BUT, the story is really much more than that. And don’t get me wrong — I don’t mean that in a “this movie is the most profound piece of art I’ve ever seen in my life” way. I may be a die-hard PokéManiac, but I’m no fool. I loved this movie to death, yet I’m not going to argue that it was the greatest film I’ve ever seen. What I mean by saying that the story is much more, is that the writers clearly knew what they were working with when it came to this universe, and they used it to their utmost advantage.
At the end of the day, Detective Pikachu’s “finding your father” plot couldn’t have worked in any other movie. It wasn’t the kind of story that could be picked up and dropped into another film as it is, because the writers wanted to make use of what they could do with the world and the characters in it. It is a story that is so ROOTED in Pokémon and relies so heavily on the context of the Pokémon universe as a whole, and the lore that the movie creates, that it becomes unique in and of itself. At the end of the day, it may not be anything revolutionary per se, but I don’t need Detective Pikachu to take risks. I need it to respect the franchise and do it justice.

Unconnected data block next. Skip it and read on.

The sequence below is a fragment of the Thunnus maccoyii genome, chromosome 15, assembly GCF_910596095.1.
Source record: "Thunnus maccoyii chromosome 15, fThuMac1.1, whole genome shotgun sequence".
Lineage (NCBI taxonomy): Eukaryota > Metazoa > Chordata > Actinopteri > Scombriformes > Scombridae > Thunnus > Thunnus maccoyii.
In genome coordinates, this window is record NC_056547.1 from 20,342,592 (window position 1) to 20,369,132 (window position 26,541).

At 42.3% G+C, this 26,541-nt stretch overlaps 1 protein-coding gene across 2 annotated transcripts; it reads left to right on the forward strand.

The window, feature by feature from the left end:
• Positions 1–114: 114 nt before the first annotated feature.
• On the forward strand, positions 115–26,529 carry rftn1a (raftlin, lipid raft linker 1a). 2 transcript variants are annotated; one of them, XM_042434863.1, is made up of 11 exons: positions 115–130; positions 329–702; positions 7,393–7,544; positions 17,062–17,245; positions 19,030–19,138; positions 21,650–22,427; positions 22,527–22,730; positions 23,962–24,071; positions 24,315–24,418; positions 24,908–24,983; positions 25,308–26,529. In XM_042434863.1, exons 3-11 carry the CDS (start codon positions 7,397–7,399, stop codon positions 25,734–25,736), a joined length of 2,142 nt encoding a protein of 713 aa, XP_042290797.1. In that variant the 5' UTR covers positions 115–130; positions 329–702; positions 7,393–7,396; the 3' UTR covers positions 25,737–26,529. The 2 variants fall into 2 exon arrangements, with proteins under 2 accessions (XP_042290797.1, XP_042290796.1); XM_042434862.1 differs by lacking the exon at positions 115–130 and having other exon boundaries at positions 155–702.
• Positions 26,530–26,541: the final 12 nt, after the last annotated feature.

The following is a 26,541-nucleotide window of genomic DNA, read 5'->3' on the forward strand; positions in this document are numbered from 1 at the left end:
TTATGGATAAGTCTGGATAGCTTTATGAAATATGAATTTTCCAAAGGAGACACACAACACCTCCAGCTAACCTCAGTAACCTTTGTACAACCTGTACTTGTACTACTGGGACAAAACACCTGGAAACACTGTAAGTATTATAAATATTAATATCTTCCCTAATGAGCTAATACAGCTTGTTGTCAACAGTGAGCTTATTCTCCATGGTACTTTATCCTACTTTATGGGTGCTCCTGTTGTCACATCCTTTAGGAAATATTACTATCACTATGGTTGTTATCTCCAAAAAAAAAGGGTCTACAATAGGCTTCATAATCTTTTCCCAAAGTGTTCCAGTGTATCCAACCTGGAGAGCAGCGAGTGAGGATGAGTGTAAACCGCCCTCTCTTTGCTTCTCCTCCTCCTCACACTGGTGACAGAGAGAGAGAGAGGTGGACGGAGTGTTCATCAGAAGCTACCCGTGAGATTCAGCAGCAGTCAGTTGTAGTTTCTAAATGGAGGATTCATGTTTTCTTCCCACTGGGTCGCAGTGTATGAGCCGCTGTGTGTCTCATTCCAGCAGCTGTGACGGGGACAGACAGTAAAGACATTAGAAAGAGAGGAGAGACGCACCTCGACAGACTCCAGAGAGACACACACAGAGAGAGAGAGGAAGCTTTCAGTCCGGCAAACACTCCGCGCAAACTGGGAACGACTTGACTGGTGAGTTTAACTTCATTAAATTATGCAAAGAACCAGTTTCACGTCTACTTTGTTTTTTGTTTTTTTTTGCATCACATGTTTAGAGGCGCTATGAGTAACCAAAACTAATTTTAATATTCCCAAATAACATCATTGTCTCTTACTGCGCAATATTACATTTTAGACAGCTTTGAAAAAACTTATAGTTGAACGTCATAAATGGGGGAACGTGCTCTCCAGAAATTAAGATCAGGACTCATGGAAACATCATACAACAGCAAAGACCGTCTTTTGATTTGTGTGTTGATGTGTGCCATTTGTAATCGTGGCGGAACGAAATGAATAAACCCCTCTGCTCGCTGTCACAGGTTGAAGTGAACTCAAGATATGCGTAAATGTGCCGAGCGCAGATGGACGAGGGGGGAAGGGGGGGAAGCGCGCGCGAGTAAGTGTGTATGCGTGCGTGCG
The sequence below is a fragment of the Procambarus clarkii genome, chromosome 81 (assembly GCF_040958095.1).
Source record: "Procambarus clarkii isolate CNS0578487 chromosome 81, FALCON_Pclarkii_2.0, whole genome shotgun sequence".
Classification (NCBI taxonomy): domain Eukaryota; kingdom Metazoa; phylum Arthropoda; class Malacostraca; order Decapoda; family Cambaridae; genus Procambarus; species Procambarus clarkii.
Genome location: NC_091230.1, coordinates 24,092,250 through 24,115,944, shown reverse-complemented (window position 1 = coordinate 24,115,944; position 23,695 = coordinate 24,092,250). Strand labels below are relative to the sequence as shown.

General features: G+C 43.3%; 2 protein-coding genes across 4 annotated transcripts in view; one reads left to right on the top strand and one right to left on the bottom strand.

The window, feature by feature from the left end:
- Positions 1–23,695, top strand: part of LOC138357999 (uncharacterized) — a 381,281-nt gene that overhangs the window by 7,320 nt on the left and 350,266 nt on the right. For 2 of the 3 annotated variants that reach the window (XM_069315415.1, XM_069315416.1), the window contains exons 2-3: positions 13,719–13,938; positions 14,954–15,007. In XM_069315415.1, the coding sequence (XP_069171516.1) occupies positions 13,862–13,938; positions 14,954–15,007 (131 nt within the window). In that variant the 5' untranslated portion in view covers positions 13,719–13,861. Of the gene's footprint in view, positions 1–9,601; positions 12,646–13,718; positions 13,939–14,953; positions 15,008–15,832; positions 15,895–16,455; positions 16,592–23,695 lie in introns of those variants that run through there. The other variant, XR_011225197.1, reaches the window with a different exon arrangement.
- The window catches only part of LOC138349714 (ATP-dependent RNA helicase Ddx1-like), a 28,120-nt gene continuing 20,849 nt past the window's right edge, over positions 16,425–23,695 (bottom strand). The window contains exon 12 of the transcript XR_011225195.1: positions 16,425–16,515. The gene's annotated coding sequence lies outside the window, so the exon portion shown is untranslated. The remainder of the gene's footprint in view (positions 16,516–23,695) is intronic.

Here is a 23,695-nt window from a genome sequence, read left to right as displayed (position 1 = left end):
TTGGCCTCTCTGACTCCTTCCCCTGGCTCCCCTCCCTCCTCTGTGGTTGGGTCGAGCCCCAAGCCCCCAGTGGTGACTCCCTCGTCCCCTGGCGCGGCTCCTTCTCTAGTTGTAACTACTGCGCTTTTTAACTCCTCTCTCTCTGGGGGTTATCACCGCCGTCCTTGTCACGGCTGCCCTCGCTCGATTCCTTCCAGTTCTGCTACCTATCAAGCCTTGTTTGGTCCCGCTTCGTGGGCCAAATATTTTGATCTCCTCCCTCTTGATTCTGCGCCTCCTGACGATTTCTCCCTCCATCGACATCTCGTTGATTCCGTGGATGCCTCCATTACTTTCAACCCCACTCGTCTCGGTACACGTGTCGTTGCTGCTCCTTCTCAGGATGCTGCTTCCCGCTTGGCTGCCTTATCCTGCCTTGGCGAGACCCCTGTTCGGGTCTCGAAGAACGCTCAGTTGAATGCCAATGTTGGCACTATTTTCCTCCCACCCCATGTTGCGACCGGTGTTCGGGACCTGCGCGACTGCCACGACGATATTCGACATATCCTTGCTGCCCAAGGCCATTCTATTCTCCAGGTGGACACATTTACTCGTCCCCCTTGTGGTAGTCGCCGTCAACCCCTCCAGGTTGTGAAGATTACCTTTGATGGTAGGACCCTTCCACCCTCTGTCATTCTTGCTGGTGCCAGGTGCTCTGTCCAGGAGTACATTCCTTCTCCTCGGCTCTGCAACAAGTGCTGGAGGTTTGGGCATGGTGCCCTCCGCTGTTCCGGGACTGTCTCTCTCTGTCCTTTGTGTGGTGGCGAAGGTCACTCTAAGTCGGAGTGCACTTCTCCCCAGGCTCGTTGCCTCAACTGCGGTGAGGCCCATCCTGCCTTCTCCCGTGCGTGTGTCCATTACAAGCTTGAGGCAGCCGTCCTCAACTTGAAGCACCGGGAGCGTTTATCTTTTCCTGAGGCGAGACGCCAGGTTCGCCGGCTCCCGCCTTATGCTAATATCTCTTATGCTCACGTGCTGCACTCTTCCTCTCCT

Pikachu used Encore!
Speaking of justice, let’s talk about the performances within the movie. Justice Smith plays our main (human) character, a name I’ve said plenty in this review, Tim Goodman, and even after seeing the movie once I’ll be honest and say that I can’t really see Tim as anyone else. Justice did a fantastic job in embodying an independent young adult hesitant to bond with Pokémon, but by the end of the film I believed his arc and believed that he’d found friendship in Pikachu and Pokémon in general. Alongside Ryan Reynolds, Detective Pikachu himself, these two actors played well off of each other and made every interaction more than believable.